3 years ago my ex-colleague Adam Cadwaladr wrote a fantastic blog titled ’12 points to assess whether expert witness work is for you’. This is an article that has helped many candidates to establish whether moving into this niche area of the construction industry is for them. 3 years on, the fundamental points made in this article remain as useful as they were the day they were written. However, I’d like to expand and update on a few of the points raised in the original article to bring it up to date.
Which aspect of your current work do you enjoy most?
As stated in the original article, analytical candidates with an eye for detail tend to suit expert witness work very well. This is still and always will be the case.
An additional point I would like to raise relates to site-based staff, and is a warning to those who enjoy being on site regularly. I’ve seen and heard this on a number of occasions over the years; Quantity Surveyors, Planners and Engineers telling me that they like the cut and thrust of being on site regularly, but that they are also considering expert witness work. The expert witness role is almost all office-based work with little to no site visits required. Therefore, if you do enjoy being on site, then expert witness work may not be for you.
If you are sure that you want to specialise in claims and disputes work, but enjoy getting to site, perhaps a claims consultancy role may suit you better, where you’ll likely have site visits and still have interaction with on the ground construction as part of your role.
Are you motivated enough to attain qualifications?
They key qualifications for each profession remain as per the original article:
CIArb (Member / Fellow), MSc or PgDip in Construction Law, Membership to the SCL, and perhaps membership to relevant Project Management institutes.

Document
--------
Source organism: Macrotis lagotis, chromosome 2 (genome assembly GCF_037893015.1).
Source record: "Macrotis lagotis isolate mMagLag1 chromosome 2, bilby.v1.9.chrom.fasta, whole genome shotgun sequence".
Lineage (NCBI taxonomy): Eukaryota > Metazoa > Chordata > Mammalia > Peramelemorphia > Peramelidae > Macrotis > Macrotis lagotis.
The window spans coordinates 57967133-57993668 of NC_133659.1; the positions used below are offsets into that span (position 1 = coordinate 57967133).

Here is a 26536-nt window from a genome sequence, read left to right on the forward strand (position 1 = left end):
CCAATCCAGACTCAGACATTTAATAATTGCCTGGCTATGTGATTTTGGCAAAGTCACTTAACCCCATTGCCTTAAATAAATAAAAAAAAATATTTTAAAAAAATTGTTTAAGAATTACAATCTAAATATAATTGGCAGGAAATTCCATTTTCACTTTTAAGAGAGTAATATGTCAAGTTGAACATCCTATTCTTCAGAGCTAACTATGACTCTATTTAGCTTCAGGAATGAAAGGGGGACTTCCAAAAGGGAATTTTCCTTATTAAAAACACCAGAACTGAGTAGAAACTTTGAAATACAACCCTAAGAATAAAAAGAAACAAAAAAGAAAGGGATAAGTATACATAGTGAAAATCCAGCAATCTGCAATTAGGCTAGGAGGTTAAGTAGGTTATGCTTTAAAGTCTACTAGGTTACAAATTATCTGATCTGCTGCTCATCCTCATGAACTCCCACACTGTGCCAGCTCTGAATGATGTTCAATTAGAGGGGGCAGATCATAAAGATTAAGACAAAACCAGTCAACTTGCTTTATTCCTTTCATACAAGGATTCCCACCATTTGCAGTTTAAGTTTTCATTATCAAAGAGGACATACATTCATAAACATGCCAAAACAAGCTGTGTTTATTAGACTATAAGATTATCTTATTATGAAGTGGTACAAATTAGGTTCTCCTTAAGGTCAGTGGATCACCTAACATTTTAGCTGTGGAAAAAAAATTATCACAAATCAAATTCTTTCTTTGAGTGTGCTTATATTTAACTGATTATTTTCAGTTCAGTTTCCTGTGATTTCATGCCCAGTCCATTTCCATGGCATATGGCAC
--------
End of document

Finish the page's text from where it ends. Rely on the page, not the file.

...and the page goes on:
RICS (Member / Fellow), MSc or PgDip in Construction Law, CIArb (Member / Fellow), Membership to the SCL. NOTE: RICS remains most important for Quantum specialists.
The one thing I would point out is that you do not need to attain all of these qualifications before moving into an expert witness role. For quantum roles, the MRICS professional qualification is seen as essential for those transitioning into the sector for the first time.
Regardless of the qualifications and professional memberships you hold, the key is that you need to be willing to continue your studies going forward. If you are someone who is tired of studying and have no desire to gain further qualifications, then expert witness work is likely not a good fit career path for you.
What location do you work in? Are you willing to relocate?
As the original article suggests, London is the central hub for expert witness consultancies in the UK and to a significant extent the international market also. 3 years on, this remains the case.
There are a small number of the larger London based consultancies who have offices in other parts of the UK. There are also a number of claims consultancies with regional offices outside of London that carry out some expert witness work, even if it does only account for a small proportion of their workload.
Common areas of the UK, outside of London, where Maxim Recruitment work with such consultancies include:
- The North West (Manchester & Liverpool in particular)
- Yorkshire (Leeds & Sheffield in particular)
- The Midlands (Birmingham & around parts of Staffordshire)
Many of our clients also have international offices, with the following being key areas:
- Hong Kong
Despite operating from these international offices, many of our clients have their largest office in London and the international offices are used as local hubs to keep a local presence in those markets to help generate work, much of which is actually delivered from London.